Although the exact relationships between the earliest land plant lineages are not yet well resolved, there is consensus that liverworts are one of the most ancient land plant groups. We are also confident that liverworts are a “good” taxonomic group, united by morphological and structural similarities, as well as by analyses of molecular sequence data that show that the entire group shares a common origin.
However, as a group, liverworts encompass a lot of variation – for example, some have leaves, some don’t; some have specialised sexual branches, others don’t; some grow in water, some on leaf surfaces, some on rocks; some are green, some red or brown, some closer to black… A less familiar metric that also varies across the liverworts is the rate of evolution of different parts of their genomes. Strikingly, complex thalloid liverworts have slow rates of molecular evolution for both the plastid and mitochondrial organelles. (In the figure on the left, they are the lineage represented in brown.)
While this phenomenom has been commented on by various authors over the years (e.g. Forrest et al. 2006), hard data has been lacking. Given the amount of sampling that we have for the complex thalloids, we have finally been able to put a number on it: We have calculated the rate of molecular evolution for the plastid to be 2.63 x 10-10 (SD 4.6 x 10-12) substitutions per site per year, based on coding sequences from atpB, psbA, psbT-psbH, rpoC1, rbcL and rps4, and the mitochondrial rate to be 5.31 x 10-11 (SD 9.4 x 10-13) substitutions per site per year, based on coding sequences from nad1, nad5 and rps3. The absolute mean substitution rate for the nuclear large ribosomal subunit (26S) is faster, at 7.76 x 10-10 (SD 1.4 x 10-11) substitutions per site per year.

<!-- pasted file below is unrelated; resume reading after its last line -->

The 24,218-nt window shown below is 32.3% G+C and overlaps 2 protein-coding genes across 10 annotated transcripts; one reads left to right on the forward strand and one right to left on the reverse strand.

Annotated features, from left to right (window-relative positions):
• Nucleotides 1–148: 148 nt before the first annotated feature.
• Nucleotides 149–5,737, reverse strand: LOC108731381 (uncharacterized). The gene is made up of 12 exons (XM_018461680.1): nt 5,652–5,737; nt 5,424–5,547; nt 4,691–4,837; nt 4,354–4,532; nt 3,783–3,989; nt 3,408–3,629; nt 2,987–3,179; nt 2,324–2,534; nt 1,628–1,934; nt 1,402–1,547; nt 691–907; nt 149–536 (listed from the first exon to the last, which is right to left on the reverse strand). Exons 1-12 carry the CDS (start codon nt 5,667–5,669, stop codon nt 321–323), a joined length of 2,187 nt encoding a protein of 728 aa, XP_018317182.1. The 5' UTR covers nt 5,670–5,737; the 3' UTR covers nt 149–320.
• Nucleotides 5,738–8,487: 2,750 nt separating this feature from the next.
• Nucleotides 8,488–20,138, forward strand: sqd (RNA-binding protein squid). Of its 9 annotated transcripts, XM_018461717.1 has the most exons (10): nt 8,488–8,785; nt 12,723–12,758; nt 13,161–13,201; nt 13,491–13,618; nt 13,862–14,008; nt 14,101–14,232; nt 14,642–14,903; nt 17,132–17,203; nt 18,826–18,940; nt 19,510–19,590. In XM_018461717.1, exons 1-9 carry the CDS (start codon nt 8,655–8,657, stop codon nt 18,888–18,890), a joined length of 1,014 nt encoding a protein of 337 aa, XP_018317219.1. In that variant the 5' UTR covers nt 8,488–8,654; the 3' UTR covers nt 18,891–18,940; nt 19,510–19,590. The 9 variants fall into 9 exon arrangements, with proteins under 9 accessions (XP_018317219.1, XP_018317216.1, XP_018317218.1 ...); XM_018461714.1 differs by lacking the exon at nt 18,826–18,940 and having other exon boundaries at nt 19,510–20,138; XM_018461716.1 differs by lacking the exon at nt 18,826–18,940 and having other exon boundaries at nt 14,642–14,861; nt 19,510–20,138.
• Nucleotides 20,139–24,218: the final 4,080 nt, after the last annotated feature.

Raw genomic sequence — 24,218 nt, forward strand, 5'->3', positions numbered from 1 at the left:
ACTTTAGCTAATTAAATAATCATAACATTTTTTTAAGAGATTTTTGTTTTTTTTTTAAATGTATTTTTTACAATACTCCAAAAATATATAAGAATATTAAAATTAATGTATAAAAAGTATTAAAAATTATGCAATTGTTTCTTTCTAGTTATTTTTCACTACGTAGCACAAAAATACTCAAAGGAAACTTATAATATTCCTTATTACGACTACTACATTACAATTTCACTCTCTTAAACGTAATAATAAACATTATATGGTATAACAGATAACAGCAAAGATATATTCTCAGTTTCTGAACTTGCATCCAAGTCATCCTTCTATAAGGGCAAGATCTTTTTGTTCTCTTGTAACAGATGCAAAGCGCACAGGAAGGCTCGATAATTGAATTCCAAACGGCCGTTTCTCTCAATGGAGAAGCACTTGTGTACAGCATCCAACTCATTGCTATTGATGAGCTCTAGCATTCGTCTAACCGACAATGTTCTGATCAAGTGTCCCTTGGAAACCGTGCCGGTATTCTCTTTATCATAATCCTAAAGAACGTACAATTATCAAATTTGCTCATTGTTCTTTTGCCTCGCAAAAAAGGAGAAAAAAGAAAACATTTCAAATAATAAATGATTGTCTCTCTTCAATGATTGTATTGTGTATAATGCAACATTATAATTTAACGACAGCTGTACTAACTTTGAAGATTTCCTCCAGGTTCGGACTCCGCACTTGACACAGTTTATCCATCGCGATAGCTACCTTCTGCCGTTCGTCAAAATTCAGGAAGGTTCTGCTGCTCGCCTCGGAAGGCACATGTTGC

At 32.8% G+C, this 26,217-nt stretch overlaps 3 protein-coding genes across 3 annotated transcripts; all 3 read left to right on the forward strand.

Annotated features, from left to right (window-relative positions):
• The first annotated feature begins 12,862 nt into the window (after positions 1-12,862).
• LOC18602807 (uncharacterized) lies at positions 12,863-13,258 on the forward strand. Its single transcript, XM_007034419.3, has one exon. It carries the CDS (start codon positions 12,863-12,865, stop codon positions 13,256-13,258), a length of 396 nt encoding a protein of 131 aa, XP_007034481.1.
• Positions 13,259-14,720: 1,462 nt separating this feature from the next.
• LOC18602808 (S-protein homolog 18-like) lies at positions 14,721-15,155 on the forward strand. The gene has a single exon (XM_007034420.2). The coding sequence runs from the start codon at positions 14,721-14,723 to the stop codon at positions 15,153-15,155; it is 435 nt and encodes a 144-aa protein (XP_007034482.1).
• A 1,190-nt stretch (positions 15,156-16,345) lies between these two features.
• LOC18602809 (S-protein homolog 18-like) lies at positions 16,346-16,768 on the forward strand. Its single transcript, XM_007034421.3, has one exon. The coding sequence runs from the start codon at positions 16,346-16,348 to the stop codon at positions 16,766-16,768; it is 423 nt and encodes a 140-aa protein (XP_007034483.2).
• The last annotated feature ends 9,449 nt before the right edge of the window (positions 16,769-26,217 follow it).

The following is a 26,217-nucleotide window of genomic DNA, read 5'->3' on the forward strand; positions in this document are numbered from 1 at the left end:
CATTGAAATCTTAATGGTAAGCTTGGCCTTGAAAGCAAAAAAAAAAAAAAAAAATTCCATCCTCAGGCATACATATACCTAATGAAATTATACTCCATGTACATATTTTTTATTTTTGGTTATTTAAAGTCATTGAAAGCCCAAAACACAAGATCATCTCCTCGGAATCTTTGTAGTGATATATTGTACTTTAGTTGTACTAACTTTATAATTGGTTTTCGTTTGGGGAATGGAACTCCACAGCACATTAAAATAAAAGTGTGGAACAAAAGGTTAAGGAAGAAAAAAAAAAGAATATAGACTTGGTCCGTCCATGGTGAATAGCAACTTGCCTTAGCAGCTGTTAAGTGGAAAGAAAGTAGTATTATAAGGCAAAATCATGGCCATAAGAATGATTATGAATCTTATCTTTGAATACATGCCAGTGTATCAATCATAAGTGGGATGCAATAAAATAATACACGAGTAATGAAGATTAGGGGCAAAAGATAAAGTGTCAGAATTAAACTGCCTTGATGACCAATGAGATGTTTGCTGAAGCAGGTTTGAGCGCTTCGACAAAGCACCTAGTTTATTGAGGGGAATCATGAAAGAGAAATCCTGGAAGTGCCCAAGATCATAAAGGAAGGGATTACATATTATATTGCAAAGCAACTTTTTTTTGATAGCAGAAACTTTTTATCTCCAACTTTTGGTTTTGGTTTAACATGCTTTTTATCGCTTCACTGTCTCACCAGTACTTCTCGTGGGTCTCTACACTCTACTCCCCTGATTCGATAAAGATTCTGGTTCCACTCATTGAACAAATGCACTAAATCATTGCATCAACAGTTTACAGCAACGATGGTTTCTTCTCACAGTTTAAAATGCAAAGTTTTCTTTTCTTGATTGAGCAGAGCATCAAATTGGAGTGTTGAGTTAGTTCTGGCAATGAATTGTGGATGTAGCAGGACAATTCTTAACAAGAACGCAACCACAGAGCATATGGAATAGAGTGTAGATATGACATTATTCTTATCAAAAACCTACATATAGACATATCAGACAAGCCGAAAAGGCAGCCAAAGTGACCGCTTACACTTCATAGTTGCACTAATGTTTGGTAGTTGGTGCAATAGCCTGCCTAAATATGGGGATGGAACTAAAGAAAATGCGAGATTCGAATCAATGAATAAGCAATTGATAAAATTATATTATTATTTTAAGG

In contrast, for the sister group (most other liverworts, shown in green in the figure), the calculated plastid rate, based on rbcL, is over three times higher than that for the complex thalloids, at 9.0 x 10-10 (Feldberg et al. 2014).
However, seeing that there is a difference is the easy part; finding an explanation that fits the pattern is quite something else. Why would orgenellar genes evolve more slowly in the complex thalloids than in Haplomitrium, Treubia, the simple thalloid clades or the leafy liverworts? Could it tie in with a phenomenom known as RNA editing that is common to most liverwort lineages, but lacking in the complex thalloids? Do complex thalloids have longer generation times than the other liverworts, or slower metabolisms? On average, complex thalloids also seem to have smaller nuclear genomes than other liverwort lineages, although this is a broad generalization, with comparatively few genomes measured.
While we came up with some speculations in our last paper, we certainly don’t yet have an answer!